Nobody wants to work anymore
The sun sets on rising and grinding.
Written in my pajamas laying horizontal on the couch. —Kate
When we learned that nofilter, the publication that preceded my Embedded adventure with Nick, would be shutting down, I had a moment of shock, and then something totally unexpected: overwhelming relief. Not because I hated working on nofilter. I had just come to hate working, period.
With little else to occupy my thoughts during the pandemic, my self-worth had become more closely linked with my work than ever before. I was taking daily walks to suppress panic attacks brought on by realizing I’d need to do something pretty normal, like push a deadline or change a story angle. When I finally did produce anything, I’d let the clicks and the retweets determine how satisfied I was allowed to feel about myself—and unsurprisingly, no number was ever enough for me to not see how I could have done better. How I, as a person, could be better.
This spring, a meme began popping up on Twitter after a series of similar signs appeared on the doors of businesses across the U.S: “nobody wants to work anymore.” According to these signs, local and chain restaurants like McDonalds and Sonic were short-staffed because employees simply stopped showing up. This prompted discussion about poor pay, subpar working conditions, and unemployment benefits. But the no-work movement appears to span all income brackets.
Last month, The New York Times published a piece (unfortunately) headlined “Welcome to the YOLO Economy.” It was roundly mocked for featuring a number of wealthy former tech employees who had racked up savings during the pandemic and were using them to take time off. I was frustrated by this framing, especially because the NYT would later go on to publish a report about long working hours contributing to premature death. I have to imagine that over-productivity and lack of work-life balance was a contributing factor for at least one of the tech workers featured in the piece, and that would have been a much more validating read than “oops, too much money.”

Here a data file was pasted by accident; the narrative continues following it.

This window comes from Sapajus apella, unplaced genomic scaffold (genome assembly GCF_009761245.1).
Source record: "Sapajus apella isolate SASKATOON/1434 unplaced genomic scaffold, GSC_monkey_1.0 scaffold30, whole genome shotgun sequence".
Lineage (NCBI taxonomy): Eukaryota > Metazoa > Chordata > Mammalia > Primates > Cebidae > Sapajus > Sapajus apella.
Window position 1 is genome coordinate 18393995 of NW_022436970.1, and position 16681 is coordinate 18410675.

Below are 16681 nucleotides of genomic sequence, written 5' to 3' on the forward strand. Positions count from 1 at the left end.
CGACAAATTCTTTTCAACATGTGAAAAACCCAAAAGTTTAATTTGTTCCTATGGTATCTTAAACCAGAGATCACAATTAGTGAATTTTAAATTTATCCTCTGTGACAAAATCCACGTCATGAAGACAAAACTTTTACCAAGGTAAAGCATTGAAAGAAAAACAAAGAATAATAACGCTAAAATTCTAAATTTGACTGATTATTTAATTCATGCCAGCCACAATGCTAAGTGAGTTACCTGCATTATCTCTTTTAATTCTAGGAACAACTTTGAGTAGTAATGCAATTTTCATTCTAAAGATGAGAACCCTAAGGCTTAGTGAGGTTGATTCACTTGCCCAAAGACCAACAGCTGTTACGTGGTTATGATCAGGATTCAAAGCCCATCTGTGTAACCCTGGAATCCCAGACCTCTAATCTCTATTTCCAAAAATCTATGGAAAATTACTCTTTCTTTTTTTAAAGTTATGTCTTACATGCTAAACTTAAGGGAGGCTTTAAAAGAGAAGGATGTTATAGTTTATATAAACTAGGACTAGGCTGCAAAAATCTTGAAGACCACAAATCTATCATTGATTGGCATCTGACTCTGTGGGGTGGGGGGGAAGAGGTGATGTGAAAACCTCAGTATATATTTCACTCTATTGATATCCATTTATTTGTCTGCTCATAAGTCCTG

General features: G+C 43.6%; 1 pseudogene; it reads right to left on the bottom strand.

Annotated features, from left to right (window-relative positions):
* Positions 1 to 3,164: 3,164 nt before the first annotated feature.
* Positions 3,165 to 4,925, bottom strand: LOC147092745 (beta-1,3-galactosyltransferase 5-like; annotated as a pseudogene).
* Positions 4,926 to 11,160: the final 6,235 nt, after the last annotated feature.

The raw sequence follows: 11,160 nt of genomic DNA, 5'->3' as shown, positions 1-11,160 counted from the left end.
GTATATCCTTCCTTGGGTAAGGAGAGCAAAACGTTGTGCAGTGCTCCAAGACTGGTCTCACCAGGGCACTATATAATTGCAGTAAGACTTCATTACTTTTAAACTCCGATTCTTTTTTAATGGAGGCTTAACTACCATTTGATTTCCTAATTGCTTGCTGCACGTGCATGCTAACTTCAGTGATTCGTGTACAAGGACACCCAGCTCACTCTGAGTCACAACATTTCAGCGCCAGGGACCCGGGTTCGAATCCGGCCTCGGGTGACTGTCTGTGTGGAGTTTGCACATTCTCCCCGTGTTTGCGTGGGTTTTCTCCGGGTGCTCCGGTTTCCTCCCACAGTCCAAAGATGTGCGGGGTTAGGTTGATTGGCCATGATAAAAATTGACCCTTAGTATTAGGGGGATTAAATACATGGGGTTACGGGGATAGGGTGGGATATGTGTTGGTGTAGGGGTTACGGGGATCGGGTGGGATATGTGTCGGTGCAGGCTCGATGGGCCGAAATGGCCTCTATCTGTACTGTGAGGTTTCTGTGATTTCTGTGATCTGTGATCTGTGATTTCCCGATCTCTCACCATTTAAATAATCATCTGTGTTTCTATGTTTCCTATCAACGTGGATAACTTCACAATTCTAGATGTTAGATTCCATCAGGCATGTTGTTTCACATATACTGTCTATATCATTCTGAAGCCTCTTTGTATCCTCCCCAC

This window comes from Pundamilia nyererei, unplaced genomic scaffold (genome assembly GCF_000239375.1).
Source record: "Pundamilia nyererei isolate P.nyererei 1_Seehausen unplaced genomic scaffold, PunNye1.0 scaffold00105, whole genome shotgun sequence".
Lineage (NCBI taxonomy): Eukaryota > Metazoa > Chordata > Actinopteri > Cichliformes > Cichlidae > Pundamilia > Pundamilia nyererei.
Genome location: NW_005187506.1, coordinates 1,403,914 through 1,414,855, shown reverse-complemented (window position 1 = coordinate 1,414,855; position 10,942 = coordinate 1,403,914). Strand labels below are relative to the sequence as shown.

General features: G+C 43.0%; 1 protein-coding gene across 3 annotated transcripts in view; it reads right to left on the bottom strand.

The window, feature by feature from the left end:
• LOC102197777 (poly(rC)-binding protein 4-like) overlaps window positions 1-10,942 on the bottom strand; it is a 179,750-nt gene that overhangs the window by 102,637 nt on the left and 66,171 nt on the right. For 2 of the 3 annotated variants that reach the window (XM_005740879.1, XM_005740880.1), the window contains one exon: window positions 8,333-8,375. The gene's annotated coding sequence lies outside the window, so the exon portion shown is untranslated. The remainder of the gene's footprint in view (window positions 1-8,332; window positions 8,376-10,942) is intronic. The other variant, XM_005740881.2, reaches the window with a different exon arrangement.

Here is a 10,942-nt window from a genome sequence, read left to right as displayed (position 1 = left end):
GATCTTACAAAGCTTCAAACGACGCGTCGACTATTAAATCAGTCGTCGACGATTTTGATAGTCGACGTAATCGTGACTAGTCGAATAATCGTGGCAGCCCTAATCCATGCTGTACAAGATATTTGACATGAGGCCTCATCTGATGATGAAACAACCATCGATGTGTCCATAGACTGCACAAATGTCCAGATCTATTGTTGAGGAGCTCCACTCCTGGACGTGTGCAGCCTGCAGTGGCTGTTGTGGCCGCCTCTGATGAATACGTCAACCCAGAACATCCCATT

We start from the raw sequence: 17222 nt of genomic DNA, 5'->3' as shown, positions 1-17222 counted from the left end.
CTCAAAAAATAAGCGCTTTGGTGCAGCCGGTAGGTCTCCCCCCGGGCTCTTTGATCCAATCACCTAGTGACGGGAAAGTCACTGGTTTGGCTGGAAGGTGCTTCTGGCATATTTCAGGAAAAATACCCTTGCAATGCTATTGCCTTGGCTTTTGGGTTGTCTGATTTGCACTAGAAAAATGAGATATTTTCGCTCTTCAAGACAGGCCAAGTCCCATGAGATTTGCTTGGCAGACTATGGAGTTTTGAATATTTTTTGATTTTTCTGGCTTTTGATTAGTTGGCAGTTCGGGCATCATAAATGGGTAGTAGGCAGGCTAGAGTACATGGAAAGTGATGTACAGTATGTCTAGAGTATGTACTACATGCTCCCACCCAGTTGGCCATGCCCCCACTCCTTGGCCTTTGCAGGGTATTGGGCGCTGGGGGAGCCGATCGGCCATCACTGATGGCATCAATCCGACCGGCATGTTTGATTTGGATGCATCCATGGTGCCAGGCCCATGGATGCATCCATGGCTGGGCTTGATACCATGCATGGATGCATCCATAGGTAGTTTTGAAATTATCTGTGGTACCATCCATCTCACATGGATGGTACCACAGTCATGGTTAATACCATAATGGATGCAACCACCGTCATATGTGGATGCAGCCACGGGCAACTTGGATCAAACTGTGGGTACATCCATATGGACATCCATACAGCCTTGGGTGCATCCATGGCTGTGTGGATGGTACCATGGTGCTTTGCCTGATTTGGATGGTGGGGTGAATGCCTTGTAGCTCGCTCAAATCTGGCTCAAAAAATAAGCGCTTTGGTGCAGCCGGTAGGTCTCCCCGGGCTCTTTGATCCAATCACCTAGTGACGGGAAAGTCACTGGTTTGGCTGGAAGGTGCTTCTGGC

Yesterday, in his newsletter Galaxy Brain, Charlie Warzel wrote a piece titled “It’s Time For A Summer Slowdown” arguing in support of companies providing employees with actionable ways to take a break over the next few months.
“All of us are emerging from the darkest days of the pandemic with a good deal of unprocessed trauma and a bone deep fatigue,” he writes. “Organizations have tried to acknowledge the difficulty of the moment—while also expecting their employees to continue working, with little to no fluctuation in actual productivity.”
For the piece, some of these fatigued employees offered suggestions ranging from “audio-only meeting days” to full months off. But Warzel goes on to echo something that resonated with me in Jenny Odell’s How To Do Nothing—a book I appropriately began reading the day after the nofilter news.
“The point of doing nothing, as I define it, isn’t to return to work refreshed and ready to be more productive,” Odell writes in the introduction. “But rather to question what we currently perceive as productive.”
For me, that means untangling productivity from being a means of determining whether or not I had a “good” day. It means learning to describe who I am without using any of my accomplishments. This is all still a work in progress, but it’s been validating to see the internet embrace a similar movement. Nobody wants to work anymore.